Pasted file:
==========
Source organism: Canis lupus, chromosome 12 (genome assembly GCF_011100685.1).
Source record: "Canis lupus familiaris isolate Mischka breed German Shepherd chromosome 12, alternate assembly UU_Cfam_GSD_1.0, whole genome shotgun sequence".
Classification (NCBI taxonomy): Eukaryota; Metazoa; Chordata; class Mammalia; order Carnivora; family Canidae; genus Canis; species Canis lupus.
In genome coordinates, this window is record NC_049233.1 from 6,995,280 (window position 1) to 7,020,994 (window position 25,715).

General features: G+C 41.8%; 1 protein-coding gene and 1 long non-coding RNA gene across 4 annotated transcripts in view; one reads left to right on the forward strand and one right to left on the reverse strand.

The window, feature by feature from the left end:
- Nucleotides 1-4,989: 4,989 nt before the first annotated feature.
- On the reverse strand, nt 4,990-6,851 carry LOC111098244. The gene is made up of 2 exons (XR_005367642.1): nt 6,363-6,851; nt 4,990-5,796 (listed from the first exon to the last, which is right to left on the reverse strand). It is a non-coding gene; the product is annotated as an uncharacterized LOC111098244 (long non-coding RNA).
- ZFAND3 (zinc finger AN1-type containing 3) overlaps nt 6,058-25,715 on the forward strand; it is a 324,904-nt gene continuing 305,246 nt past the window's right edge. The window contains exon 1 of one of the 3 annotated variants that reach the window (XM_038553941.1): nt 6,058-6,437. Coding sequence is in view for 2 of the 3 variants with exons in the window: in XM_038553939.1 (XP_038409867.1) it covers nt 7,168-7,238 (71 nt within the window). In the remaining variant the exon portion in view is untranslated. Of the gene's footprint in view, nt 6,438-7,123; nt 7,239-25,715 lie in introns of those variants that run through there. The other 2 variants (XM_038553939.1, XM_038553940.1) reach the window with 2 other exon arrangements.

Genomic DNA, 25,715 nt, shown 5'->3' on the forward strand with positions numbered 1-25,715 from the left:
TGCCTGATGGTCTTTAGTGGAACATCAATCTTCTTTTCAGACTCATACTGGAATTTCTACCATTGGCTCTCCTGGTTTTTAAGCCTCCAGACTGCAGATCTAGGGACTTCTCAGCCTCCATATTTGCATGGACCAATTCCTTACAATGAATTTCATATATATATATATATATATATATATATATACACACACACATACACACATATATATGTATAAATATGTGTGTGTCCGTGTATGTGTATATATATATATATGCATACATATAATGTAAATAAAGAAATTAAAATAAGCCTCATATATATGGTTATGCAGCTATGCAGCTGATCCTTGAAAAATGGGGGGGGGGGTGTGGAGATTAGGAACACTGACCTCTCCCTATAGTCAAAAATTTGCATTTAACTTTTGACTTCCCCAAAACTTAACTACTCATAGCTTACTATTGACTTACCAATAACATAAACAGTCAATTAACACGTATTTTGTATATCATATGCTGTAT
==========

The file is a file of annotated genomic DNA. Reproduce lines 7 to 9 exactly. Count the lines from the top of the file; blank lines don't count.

- Nucleotides 1-4,989: 4,989 nt before the first annotated feature.
- On the reverse strand, nt 4,990-6,851 carry LOC111098244. The gene is made up of 2 exons (XR_005367642.1): nt 6,363-6,851; nt 4,990-5,796 (listed from the first exon to the last, which is right to left on the reverse strand). It is a non-coding gene; the product is annotated as an uncharacterized LOC111098244 (long non-coding RNA).
- ZFAND3 (zinc finger AN1-type containing 3) overlaps nt 6,058-25,715 on the forward strand; it is a 324,904-nt gene continuing 305,246 nt past the window's right edge. The window contains exon 1 of one of the 3 annotated variants that reach the window (XM_038553941.1): nt 6,058-6,437. Coding sequence is in view for 2 of the 3 variants with exons in the window: in XM_038553939.1 (XP_038409867.1) it covers nt 7,168-7,238 (71 nt within the window). In the remaining variant the exon portion in view is untranslated. Of the gene's footprint in view, nt 6,438-7,123; nt 7,239-25,715 lie in introns of those variants that run through there. The other 2 variants (XM_038553939.1, XM_038553940.1) reach the window with 2 other exon arrangements.